A man has restored a 1970s Schofields lemonade truck to its former glory in memory of his dad who worked at the factory.
When Tony Morrison’s dad Kenny passed away, he began a hunt to find the perfect Bedford TK truck. When he found the one he wanted, he began working on it to bring it back to working condition as a special tribute to his dad.
After getting it to the point where it could drive and function, Tony’s also painted the truck in the traditional Schofields colours of orange and blue.
Schofields lemonade trucks were a classic sight on Liverpool’s roads in the 1970s and 1980s. the trucks delivered fizzy pop like lemonade, cream soda and dandelion and burdock to local homes.
The factory where the drinks were made was on Dalrymple Street in Everton and Tony visited often as a child because his dad was working there.
And Tony’s favourite thing to do was to accompany his dad in his orange truck as he carried out his delivery rounds.
Speaking to the ECHO, Tony says: ‘When I was a kid, from about six years of age, I always went with my dad to the factory in the old lorry, delivering all over Liverpool.
‘Basically this place was like Willy Wonka’s Chocolate Factory. All the smells, all of the bottles clinking around and spinning along the conveyor belts, it was pretty magical.
‘I remember looking up and saw people in white gowns, so I obviously thought my dad was taking me to the hospital or the doctors or something. But they obviously turned out to be the people creating the lemonade.’
Tony’s dad died three years ago and the truck project was really emotional for him, but he knew he had to complete the task in memory of his dad.
‘Everyone will remember the Schofields Lemonade truck that would go to all the doors in Liverpool,’ he adds.
‘I thought to myself, “what can I do in his honour?” I actually tried to source one of the original trucks and because it was so long ago, they’d all been scrapped.
‘So I sourced a replica Bedford TK which they used, and from that it’s been fully restored back to the Schofield colours and now the wagon is back to its former glory.
‘I did it all myself and the truck is now parked up in my mum and dad’s front garden.’
Tony says the restoration process was challenging, and it took him two years of stripping down and building from scratch – but he is delighted with the final result of all his hard work.
‘It took me about 15 months to search for the van and I actually found one in Birmingham,’ he explains. ‘It’s a Bedford TK, which is what they used to have but it’s just a replica and it’s been restored completely.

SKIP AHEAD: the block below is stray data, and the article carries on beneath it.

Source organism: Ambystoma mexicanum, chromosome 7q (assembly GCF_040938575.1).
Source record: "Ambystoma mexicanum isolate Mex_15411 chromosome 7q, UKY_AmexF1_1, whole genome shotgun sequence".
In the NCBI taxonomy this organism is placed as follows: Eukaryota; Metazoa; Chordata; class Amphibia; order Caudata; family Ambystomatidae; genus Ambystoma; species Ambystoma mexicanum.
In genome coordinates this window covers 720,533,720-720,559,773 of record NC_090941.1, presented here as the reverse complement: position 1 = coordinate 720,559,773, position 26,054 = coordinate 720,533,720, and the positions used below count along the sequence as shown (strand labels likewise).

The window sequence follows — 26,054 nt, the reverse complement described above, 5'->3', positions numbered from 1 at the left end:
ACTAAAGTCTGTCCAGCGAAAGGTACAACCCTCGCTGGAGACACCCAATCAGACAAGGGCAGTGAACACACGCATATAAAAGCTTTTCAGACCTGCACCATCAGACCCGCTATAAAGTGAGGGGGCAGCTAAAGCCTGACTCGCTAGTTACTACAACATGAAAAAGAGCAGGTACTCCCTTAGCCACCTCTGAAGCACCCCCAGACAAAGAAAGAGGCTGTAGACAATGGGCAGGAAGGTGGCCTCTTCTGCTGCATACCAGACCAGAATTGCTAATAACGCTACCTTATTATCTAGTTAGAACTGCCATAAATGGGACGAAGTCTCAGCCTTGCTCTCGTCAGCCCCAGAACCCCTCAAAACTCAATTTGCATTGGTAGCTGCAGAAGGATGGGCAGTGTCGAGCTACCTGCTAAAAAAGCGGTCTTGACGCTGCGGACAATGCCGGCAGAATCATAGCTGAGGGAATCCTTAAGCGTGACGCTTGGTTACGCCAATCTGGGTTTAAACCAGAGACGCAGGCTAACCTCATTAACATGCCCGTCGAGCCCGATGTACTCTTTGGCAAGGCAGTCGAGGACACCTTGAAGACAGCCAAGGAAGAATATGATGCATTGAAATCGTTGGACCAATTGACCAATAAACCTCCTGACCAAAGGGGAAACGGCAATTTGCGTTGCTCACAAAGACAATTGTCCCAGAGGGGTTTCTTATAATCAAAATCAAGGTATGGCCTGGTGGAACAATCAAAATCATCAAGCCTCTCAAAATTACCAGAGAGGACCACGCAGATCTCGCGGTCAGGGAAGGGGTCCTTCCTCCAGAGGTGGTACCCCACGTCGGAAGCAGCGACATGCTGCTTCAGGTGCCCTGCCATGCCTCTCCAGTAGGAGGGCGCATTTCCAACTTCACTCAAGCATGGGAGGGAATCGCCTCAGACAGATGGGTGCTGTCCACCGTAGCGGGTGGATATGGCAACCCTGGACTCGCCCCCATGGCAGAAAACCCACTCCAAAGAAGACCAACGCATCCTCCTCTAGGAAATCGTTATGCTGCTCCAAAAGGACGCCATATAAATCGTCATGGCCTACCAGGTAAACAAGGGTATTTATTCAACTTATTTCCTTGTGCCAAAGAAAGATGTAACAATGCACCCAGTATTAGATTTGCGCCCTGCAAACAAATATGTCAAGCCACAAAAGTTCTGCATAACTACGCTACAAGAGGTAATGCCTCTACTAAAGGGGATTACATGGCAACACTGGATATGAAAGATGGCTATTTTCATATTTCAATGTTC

‘I drove it back from Birmingham and it will only do 37 MPH, so I got it back very slowly. It’s real old school and if you got on a mobility scooter that would probably go faster.’
Tony started by stripping it down to its last wooden bolt and restored it to what it looks like today.
‘It took me roughly two and half years to do it,’ he adds.
‘It’s the passion, it’s the memory of it all. Everyone in Liverpool who sees this now, it will bring them right back to the day, there’s no two ways about it.
‘There’s that many people who stop where the wagon is parked to come and have a look at it.
‘It’s on my mum’s driveway and she’s thrilled with it because it brings it back to her that my dad is still alive. My dad’s pictures are on the wagon so it makes her feel like he’s at home.’
Tony says just seeing the truck helps him to feel connected with his late father.
‘There’s all sorts of different things that come into my head and the memories always come back. The emotional thing about me doing this lorry, I feel as if my dad was with me doing it.
‘On May 4th, I’m taking the truck to the Fazakerley Community Federation Centre on Formosa Drive.
‘They are opening a new food bank and I’m going down with the truck from 8am-4pm and we’re going to give out free drinks to the people that come. I would love everyone to come down and share stories of Schofields.’
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